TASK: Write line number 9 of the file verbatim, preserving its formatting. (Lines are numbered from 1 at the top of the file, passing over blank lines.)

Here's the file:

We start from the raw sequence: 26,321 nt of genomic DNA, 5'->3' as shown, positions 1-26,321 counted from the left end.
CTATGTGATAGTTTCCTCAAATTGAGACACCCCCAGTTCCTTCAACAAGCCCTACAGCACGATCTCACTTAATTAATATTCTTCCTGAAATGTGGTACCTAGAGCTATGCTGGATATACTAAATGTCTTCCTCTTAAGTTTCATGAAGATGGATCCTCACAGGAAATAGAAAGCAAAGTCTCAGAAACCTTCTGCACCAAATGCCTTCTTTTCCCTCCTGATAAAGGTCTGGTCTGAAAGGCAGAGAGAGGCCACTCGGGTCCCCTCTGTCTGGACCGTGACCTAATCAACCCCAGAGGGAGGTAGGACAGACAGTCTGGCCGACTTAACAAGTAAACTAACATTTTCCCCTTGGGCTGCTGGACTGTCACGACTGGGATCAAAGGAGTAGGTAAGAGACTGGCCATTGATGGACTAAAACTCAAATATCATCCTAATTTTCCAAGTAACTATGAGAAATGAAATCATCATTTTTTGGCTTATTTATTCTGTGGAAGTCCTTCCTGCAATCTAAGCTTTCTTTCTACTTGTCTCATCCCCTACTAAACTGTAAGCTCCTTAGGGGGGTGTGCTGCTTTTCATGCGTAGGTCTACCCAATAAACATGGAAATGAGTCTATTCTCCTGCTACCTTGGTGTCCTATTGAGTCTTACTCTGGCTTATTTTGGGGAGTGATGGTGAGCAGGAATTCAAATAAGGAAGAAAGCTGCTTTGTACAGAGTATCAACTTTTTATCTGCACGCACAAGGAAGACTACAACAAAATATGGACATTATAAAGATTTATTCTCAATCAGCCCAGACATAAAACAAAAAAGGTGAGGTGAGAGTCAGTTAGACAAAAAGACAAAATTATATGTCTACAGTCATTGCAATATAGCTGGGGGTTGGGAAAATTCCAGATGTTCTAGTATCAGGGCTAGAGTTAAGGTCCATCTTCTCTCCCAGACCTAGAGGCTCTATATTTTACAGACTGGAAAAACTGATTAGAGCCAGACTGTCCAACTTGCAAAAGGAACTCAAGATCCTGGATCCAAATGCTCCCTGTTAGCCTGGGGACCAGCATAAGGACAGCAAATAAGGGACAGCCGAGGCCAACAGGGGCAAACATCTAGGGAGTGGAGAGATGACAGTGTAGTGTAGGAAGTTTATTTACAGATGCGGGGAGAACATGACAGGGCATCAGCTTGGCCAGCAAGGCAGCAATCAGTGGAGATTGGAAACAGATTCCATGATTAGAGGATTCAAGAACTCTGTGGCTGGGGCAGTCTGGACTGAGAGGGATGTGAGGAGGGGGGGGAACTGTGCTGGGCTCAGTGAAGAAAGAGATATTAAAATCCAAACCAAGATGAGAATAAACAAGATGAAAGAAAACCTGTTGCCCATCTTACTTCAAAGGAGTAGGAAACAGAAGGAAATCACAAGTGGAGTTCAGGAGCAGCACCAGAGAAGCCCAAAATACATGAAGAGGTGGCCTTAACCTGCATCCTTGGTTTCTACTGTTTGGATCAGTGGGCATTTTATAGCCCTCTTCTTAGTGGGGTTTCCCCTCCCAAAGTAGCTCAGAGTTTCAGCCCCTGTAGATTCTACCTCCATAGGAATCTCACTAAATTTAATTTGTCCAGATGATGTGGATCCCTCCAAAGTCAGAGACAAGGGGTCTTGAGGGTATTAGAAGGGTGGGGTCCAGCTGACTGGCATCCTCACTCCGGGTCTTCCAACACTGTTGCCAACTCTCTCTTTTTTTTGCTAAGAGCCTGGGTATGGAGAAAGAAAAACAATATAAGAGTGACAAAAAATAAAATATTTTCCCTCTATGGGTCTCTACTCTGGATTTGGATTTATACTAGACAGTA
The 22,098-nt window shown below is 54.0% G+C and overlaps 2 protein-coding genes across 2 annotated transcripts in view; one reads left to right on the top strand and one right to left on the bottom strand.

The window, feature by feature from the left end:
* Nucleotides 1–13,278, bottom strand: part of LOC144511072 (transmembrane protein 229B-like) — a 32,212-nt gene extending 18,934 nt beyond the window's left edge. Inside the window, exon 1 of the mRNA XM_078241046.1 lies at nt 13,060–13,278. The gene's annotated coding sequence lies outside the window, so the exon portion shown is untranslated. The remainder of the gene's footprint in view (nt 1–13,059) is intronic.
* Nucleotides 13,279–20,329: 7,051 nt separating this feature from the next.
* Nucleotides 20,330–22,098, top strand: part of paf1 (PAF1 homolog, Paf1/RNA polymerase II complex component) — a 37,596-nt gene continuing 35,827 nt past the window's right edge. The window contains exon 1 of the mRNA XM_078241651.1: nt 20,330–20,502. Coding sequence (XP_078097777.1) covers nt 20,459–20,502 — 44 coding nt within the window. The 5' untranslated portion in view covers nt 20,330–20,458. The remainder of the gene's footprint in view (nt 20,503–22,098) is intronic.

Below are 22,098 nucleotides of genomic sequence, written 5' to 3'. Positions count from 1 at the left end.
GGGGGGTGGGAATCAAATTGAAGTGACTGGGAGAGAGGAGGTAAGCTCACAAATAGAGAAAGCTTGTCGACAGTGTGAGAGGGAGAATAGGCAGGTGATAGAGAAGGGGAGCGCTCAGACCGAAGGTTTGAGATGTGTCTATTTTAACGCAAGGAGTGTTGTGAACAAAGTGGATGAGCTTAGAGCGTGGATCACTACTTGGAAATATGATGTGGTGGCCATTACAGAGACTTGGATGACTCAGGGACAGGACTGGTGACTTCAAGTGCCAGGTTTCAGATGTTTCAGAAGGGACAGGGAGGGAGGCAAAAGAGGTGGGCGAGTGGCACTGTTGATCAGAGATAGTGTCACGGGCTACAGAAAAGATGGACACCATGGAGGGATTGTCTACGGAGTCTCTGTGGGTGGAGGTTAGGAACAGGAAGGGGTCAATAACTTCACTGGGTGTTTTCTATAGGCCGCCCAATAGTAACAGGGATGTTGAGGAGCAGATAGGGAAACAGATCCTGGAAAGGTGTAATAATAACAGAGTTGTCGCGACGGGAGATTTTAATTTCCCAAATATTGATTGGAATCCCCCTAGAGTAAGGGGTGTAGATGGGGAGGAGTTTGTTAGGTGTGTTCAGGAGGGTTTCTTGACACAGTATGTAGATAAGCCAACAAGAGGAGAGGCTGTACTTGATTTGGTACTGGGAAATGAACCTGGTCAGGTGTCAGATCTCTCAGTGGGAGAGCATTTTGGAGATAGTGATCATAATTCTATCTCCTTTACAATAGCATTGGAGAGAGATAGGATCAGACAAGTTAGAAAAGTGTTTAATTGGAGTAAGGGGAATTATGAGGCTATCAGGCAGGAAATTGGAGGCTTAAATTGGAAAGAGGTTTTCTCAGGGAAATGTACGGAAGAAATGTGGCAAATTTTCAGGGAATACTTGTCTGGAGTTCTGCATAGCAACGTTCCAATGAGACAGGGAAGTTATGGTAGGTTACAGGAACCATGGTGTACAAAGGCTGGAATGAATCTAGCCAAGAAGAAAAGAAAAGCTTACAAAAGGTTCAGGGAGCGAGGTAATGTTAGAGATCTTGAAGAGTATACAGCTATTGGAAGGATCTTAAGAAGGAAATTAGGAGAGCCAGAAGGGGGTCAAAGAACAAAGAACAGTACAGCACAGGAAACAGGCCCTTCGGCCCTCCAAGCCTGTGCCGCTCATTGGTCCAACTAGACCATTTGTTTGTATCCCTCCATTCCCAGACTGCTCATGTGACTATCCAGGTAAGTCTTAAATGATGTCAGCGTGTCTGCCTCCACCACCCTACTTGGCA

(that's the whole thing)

GGGGGGTGGGAATCAAATTGAAGTGACTGGGAGAGAGGAGGTAAGCTCACAAATAGAGAAAGCTTGTCGACAGTGTGAGAGGGAGAATAGGCAGGTGATAGAGAAGGGGAGCGCTCAGACCGAAGGTTTGAGATGTGTCTATTTTAACGCAAGGAGTGTTGTGAACAAAGTGGATGAGCTTAGAGCGTGGATCACTACTTGGAAATATGATGTGGTGGCCATTACAGAGACTTGGATGACTCAGGGACAGGACTGGTGACTTCAAGTGCCAGGTTTCAGATGTTTCAGAAGGGACAGGGAGGGAGGCAAAAGAGGTGGGCGAGTGGCACTGTTGATCAGAGATAGTGTCACGGGCTACAGAAAAGATGGACACCATGGAGGGATTGTCTACGGAGTCTCTGTGGGTGGAGGTTAGGAACAGGAAGGGGTCAATAACTTCACTGGGTGTTTTCTATAGGCCGCCCAATAGTAACAGGGATGTTGAGGAGCAGATAGGGAAACAGATCCTGGAAAGGTGTAATAATAACAGAGTTGTCGCGACGGGAGATTTTAATTTCCCAAATATTGATTGGAATCCCCCTAGAGTAAGGGGTGTAGATGGGGAGGAGTTTGTTAGGTGTGTTCAGGAGGGTTTCTTGACACAGTATGTAGATAAGCCAACAAGAGGAGAGGCTGTACTTGATTTGGTACTGGGAAATGAACCTGGTCAGGTGTCAGATCTCTCAGTGGGAGAGCATTTTGGAGATAGTGATCATAATTCTATCTCCTTTACAATAGCATTGGAGAGAGATAGGATCAGACAAGTTAGAAAAGTGTTTAATTGGAGTAAGGGGAATTATGAGGCTATCAGGCAGGAAATTGGAGGCTTAAATTGGAAAGAGGTTTTCTCAGGGAAATGTACGGAAGAAATGTGGCAAATTTTCAGGGAATACTTGTCTGGAGTTCTGCATAGCAACGTTCCAATGAGACAGGGAAGTTATGGTAGGTTACAGGAACCATGGTGTACAAAGGCTGGAATGAATCTAGCCAAGAAGAAAAGAAAAGCTTACAAAAGGTTCAGGGAGCGAGGTAATGTTAGAGATCTTGAAGAGTATACAGCTATTGGAAGGATCTTAAGAAGGAAATTAGGAGAGCCAGAAGGGGGTCAAAGAACAAAGAACAGTACAGCACAGGAAACAGGCCCTTCGGCCCTCCAAGCCTGTGCCGCTCATTGGTCCAACTAGACCATTTGTTTGTATCCCTCCATTCCCAGACTGCTCATGTGACTATCCAGGTAAGTCTTAAATGATGTCAGCGTGTCTGCCTCCACCACCCTACTTGGCA